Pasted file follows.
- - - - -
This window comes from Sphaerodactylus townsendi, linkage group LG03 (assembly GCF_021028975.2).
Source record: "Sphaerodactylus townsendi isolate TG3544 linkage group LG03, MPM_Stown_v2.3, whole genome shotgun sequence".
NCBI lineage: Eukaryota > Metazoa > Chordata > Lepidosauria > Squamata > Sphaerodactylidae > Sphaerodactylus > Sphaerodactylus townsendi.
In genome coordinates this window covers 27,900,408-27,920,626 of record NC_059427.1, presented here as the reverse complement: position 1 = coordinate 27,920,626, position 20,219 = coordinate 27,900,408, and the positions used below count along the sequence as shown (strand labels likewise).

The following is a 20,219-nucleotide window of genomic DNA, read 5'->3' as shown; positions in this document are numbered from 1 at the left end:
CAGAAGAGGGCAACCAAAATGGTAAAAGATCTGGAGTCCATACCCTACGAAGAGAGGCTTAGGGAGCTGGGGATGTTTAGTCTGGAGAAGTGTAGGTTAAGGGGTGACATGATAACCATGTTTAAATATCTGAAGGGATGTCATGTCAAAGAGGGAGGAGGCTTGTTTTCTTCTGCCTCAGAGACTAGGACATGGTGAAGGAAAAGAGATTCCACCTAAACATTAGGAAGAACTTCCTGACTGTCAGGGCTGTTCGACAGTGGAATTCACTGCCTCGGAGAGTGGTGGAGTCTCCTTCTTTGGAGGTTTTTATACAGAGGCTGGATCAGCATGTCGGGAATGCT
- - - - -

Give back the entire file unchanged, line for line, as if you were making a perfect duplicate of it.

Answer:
This window comes from Sphaerodactylus townsendi, linkage group LG03 (assembly GCF_021028975.2).
Source record: "Sphaerodactylus townsendi isolate TG3544 linkage group LG03, MPM_Stown_v2.3, whole genome shotgun sequence".
NCBI lineage: Eukaryota > Metazoa > Chordata > Lepidosauria > Squamata > Sphaerodactylidae > Sphaerodactylus > Sphaerodactylus townsendi.
In genome coordinates this window covers 27,900,408-27,920,626 of record NC_059427.1, presented here as the reverse complement: position 1 = coordinate 27,920,626, position 20,219 = coordinate 27,900,408, and the positions used below count along the sequence as shown (strand labels likewise).

The following is a 20,219-nucleotide window of genomic DNA, read 5'->3' as shown; positions in this document are numbered from 1 at the left end:
CAGAAGAGGGCAACCAAAATGGTAAAAGATCTGGAGTCCATACCCTACGAAGAGAGGCTTAGGGAGCTGGGGATGTTTAGTCTGGAGAAGTGTAGGTTAAGGGGTGACATGATAACCATGTTTAAATATCTGAAGGGATGTCATGTCAAAGAGGGAGGAGGCTTGTTTTCTTCTGCCTCAGAGACTAGGACATGGTGAAGGAAAAGAGATTCCACCTAAACATTAGGAAGAACTTCCTGACTGTCAGGGCTGTTCGACAGTGGAATTCACTGCCTCGGAGAGTGGTGGAGTCTCCTTCTTTGGAGGTTTTTATACAGAGGCTGGATCAGCATGTCGGGAATGCT